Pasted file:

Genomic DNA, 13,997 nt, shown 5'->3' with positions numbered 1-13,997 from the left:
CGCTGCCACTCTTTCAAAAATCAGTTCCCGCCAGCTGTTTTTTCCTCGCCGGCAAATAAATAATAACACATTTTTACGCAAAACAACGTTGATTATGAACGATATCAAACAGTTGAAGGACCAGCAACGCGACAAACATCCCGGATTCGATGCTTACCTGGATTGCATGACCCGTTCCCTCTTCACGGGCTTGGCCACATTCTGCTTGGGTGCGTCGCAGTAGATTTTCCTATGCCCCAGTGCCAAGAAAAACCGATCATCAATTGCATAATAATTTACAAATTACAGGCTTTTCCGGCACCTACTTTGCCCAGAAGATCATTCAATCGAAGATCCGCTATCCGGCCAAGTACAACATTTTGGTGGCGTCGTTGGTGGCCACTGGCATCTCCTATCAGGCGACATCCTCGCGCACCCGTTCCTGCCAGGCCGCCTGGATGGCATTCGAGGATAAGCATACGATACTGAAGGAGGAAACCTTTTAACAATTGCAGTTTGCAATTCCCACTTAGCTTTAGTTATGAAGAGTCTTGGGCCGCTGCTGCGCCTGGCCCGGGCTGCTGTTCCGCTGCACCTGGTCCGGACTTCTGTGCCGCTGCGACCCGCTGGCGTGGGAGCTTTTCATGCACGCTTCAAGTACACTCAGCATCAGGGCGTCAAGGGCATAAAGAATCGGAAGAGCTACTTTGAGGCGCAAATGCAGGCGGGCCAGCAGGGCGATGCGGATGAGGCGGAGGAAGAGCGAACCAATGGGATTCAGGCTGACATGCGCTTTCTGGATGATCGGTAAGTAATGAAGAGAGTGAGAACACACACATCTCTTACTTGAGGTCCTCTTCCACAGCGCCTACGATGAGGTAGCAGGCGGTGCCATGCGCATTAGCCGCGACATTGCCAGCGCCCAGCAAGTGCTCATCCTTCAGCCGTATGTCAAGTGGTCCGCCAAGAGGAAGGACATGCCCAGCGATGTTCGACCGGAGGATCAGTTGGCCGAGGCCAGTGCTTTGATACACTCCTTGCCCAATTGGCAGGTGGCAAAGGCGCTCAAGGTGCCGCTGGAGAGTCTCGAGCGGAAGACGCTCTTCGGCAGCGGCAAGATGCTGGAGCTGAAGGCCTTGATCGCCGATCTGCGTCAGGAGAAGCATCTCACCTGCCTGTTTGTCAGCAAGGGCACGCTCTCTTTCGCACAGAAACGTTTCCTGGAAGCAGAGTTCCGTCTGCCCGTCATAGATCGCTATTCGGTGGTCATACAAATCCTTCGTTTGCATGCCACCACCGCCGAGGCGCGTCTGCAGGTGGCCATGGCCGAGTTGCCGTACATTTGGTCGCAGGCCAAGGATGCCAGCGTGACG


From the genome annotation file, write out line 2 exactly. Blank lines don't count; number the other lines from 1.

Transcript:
CGCTGCCACTCTTTCAAAAATCAGTTCCCGCCAGCTGTTTTTTCCTCGCCGGCAAATAAATAATAACACATTTTTACGCAAAACAACGTTGATTATGAACGATATCAAACAGTTGAAGGACCAGCAACGCGACAAACATCCCGGATTCGATGCTTACCTGGATTGCATGACCCGTTCCCTCTTCACGGGCTTGGCCACATTCTGCTTGGGTGCGTCGCAGTAGATTTTCCTATGCCCCAGTGCCAAGAAAAACCGATCATCAATTGCATAATAATTTACAAATTACAGGCTTTTCCGGCACCTACTTTGCCCAGAAGATCATTCAATCGAAGATCCGCTATCCGGCCAAGTACAACATTTTGGTGGCGTCGTTGGTGGCCACTGGCATCTCCTATCAGGCGACATCCTCGCGCACCCGTTCCTGCCAGGCCGCCTGGATGGCATTCGAGGATAAGCATACGATACTGAAGGAGGAAACCTTTTAACAATTGCAGTTTGCAATTCCCACTTAGCTTTAGTTATGAAGAGTCTTGGGCCGCTGCTGCGCCTGGCCCGGGCTGCTGTTCCGCTGCACCTGGTCCGGACTTCTGTGCCGCTGCGACCCGCTGGCGTGGGAGCTTTTCATGCACGCTTCAAGTACACTCAGCATCAGGGCGTCAAGGGCATAAAGAATCGGAAGAGCTACTTTGAGGCGCAAATGCAGGCGGGCCAGCAGGGCGATGCGGATGAGGCGGAGGAAGAGCGAACCAATGGGATTCAGGCTGACATGCGCTTTCTGGATGATCGGTAAGTAATGAAGAGAGTGAGAACACACACATCTCTTACTTGAGGTCCTCTTCCACAGCGCCTACGATGAGGTAGCAGGCGGTGCCATGCGCATTAGCCGCGACATTGCCAGCGCCCAGCAAGTGCTCATCCTTCAGCCGTATGTCAAGTGGTCCGCCAAGAGGAAGGACATGCCCAGCGATGTTCGACCGGAGGATCAGTTGGCCGAGGCCAGTGCTTTGATACACTCCTTGCCCAATTGGCAGGTGGCAAAGGCGCTCAAGGTGCCGCTGGAGAGTCTCGAGCGGAAGACGCTCTTCGGCAGCGGCAAGATGCTGGAGCTGAAGGCCTTGATCGCCGATCTGCGTCAGGAGAAGCATCTCACCTGCCTGTTTGTCAGCAAGGGCACGCTCTCTTTCGCACAGAAACGTTTCCTGGAAGCAGAGTTCCGTCTGCCCGTCATAGATCGCTATTCGGTGGTCATACAAATCCTTCGTTTGCATGCCACCACCGCCGAGGCGCGTCTGCAGGTGGCCATGGCCGAGTTGCCGTACATTTGGTCGCAGGCCAAGGATGCCAGCGTGACG